A youngster on a Nootka Island Wilderness Lodge trip got his picture taken with a breaching whale on Sept. 16 on the west coast of Vancouver Island. Photo by Davis Rennie

Whales show brains, social interaction go together: study

The research, largely done at the UBC, shows similarities between whale and human evolution

The rich social interaction and highly evolved brains of some whales are linked in a kind of evolutionary feedback loop, a newly published paper suggests.

The research, largely done at the University of British Columbia, sheds new light on similarities between whale and human evolution.

“Similar pressures and possibilities in the environment can select for a similar outcome,” said Kieran Fox, now a postdoctoral student at California’s Stanford University and co-author of the new paper in Nature Ecology and Evolution.

Fox and his colleagues studied brain sizes and social behaviours of a wide variety of whale species.

They found that whales with the most complex forms of social interaction — which includes learning from elders, social hierarchies, co-operation and play — tend to live in mid-sized groups of between five and 20. In species such as orcas, individuals have extended one-on-one contact required to develop social behaviour.

“Orcas are in matrilineal family clans,” Fox said. ”These groups stay together, very tight-knit, through their whole lives.”

In addition, Fox found that whales with the largest “social repertoire” also have the largest and most developed brains relative to their bodies.

But which came first, the bigger brain or the richer relationships? Fox said his research suggests the two go hand in hand.

Learning beneficial new skills or social behaviours eventually requires a larger, more powerful brain. And a species that evolves a more powerful brain is better able to learn or develop relationships.

“That’s the theory to this extremely powerful driver of brain evolution — once it gets going, you get some brain tissue that supports (social skills), then these individuals are going to do really, really well, because social co-operation and learning are very powerful survival strategies.”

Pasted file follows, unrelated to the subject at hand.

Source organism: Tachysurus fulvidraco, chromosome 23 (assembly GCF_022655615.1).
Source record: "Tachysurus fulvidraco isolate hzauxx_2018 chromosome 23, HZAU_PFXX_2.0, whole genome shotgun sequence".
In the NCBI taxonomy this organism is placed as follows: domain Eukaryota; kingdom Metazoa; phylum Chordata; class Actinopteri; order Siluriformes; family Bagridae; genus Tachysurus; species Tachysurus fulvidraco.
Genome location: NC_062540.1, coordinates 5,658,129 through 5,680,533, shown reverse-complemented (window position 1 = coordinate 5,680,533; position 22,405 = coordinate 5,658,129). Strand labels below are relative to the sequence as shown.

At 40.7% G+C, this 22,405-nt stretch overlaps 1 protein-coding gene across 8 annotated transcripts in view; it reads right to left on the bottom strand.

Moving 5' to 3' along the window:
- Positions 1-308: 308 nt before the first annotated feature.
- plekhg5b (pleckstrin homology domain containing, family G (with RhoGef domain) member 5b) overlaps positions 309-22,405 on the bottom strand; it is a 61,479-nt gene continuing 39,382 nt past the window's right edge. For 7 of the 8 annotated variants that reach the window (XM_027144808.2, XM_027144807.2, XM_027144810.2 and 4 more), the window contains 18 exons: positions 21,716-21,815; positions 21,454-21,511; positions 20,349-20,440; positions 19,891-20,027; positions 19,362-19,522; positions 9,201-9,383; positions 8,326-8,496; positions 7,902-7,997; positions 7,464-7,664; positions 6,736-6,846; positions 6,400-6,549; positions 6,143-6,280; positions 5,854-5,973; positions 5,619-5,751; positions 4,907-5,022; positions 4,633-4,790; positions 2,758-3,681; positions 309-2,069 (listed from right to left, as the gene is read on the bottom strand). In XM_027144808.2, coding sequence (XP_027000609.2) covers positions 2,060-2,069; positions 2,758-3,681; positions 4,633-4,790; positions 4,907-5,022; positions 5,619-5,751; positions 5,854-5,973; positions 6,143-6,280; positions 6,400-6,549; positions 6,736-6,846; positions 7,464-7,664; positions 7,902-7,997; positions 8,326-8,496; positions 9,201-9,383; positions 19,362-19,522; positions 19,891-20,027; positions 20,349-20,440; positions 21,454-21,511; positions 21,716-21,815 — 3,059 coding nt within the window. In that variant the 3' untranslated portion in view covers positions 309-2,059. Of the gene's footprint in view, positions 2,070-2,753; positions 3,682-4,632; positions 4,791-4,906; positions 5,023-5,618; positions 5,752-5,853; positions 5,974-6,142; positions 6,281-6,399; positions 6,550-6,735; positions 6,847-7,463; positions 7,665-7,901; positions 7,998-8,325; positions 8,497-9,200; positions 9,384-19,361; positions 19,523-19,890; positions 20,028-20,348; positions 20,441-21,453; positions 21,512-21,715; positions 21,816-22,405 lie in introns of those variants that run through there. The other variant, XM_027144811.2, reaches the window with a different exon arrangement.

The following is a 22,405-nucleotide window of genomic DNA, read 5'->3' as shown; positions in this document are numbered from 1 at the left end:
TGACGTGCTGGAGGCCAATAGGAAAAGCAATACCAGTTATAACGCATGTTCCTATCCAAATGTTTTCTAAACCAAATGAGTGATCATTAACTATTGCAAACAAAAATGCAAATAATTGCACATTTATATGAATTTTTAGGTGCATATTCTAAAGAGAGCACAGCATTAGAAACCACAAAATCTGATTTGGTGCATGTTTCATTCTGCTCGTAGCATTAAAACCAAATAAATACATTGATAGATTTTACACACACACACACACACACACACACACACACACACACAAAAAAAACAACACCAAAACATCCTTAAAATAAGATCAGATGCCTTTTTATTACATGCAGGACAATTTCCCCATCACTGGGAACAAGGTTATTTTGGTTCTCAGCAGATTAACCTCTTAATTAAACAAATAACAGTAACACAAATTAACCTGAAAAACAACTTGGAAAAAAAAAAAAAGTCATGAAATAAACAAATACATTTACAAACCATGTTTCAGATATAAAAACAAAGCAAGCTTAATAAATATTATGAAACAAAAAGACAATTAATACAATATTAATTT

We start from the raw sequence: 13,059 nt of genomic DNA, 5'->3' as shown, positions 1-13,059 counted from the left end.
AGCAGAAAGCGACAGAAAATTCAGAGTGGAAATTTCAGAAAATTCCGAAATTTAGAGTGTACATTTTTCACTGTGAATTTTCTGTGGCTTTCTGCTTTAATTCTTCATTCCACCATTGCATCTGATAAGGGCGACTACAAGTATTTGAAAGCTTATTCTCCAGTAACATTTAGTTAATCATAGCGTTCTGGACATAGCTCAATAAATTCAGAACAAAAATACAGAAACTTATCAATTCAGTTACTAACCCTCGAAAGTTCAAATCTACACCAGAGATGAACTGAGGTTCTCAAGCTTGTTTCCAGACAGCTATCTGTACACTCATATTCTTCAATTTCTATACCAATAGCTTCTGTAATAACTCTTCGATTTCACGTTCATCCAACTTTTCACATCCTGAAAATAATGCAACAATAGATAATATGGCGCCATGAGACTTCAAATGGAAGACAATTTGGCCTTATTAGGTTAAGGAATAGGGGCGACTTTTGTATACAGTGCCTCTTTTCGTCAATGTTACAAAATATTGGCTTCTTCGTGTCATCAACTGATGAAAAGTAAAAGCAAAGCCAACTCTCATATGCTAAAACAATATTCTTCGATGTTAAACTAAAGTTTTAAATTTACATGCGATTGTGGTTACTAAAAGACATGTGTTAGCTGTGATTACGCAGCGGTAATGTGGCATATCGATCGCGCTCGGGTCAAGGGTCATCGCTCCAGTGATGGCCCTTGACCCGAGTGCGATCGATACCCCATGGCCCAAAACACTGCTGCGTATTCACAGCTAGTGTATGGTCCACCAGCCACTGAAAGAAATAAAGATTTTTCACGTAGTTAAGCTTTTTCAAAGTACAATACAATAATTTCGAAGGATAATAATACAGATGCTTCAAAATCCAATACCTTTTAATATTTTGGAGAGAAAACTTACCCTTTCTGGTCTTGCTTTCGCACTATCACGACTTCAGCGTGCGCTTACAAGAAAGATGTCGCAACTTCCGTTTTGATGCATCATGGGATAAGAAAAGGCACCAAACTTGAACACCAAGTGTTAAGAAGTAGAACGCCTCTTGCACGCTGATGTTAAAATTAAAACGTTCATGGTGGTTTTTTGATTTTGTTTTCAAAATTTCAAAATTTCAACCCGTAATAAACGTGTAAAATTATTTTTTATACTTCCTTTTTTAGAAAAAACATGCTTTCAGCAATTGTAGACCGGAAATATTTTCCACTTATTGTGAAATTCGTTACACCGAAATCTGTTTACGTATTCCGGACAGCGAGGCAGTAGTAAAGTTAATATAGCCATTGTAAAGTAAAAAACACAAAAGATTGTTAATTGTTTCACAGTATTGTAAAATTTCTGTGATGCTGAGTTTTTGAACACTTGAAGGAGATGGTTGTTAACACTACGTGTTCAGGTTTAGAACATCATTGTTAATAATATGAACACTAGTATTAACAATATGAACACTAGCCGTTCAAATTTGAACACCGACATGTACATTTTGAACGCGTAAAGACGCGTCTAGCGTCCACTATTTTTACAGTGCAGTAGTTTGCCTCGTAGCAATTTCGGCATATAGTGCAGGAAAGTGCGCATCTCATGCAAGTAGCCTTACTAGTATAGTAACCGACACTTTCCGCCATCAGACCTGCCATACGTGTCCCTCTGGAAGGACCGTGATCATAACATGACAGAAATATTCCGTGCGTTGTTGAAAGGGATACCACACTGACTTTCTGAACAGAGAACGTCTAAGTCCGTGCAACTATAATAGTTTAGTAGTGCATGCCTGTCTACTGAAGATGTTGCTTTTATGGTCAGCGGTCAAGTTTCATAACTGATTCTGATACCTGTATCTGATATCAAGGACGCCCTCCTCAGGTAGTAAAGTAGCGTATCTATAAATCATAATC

Fox calls the effect a positive feedback loop.

“Let’s say a random increase in brain size or complexity gives you a greater capacity for social co-operation. If these new social skills pay off, then natural selection will keep favouring expansion of this same brain area. The capacity for social skills and co-operation will expand in turn, and the cycle will repeat.

“What you’ll eventually expect to see is that species that have large, complex brains will also tend to possess a wider repertoire of social behaviours — and this is exactly what we found among the whales and dolphins.”

Humans are the classic example of how the link between powerful brains and rich, adaptive cultures can create a smashing evolutionary success. Fox said his research shows how the same process may be at work in a completely different environment and species.

Whales aren’t the only example of this kind of evolutionary strategy. Some primates and elephants also possess it, said Fox.

“A very different species in a totally different environment, diverging millions and millions of years ago, can nonetheless be selected for this very similar life strategy.”

What’s more, that strategy can be accomplished with very different types of brains. While whales lack the frontal lobes that humans rely on for most of their complex thinking, they have large and well-developed brain regions that don’t really have a human counterpart.

Some scientists still maintain that because whale brains are so different, they can’t be “intelligent.”

“To me, that’s foolish,” Fox said.

“It denies the very possibility that a different brain structure could give rise to similar complexity or social skills. I think the evidence clearly shows that’s possible.”

— Follow Bob Weber on Twitter at @row1960

Bob Weber, The Canadian Press

Just Posted

Firefighters extinguish early-morning blaze in Rossland

Neighbour alerted family of four, no injuries reported

Senior curling provincials setting up for exciting finish

Standings tight as Senior curling teams push for provincial playoffs

Nominations open for Trail-Warfield Citizen of the Year

Award presented annually for a person or group with an outstanding record of community service

Fashion Fridays: Must have wardrobe basics

Kim XO, helps to keep you looking good on Fashion Fridays on the Black Press Media Network

National Energy Board approves Trans Mountain pipeline again

Next step includes cabinet voting on the controversial expansion

Skier dies at Revelstoke Mountain Resort

Cause of death for young man has not been released

R. Kelly charged with 10 counts of sexual abuse

R&B star has been accused of sexual misconduct involving women and underage girls for years

More sailings coming to 10 BC Ferries’ routes

Transportation Minister Claire Trevena said the sailings were originally cut in 2014

B.C. police watchdog clears officers in fatal hostage situation outside Cranbrook

A woman died from carbon monoxide poisoning after taking two minors hostage last fall

Cryptocurrency exchange CEO who suddenly died leaves Kelowna house in will

Gerald Cotten, holding the keys to money tied up in his virtual currency exchange, died in December.

Regulator’s report, coming today, unlikely to settle Trans Mountain pipeline battle

The Trans Mountain pipeline will remain a controversial topic both in the political ring and out

Most Read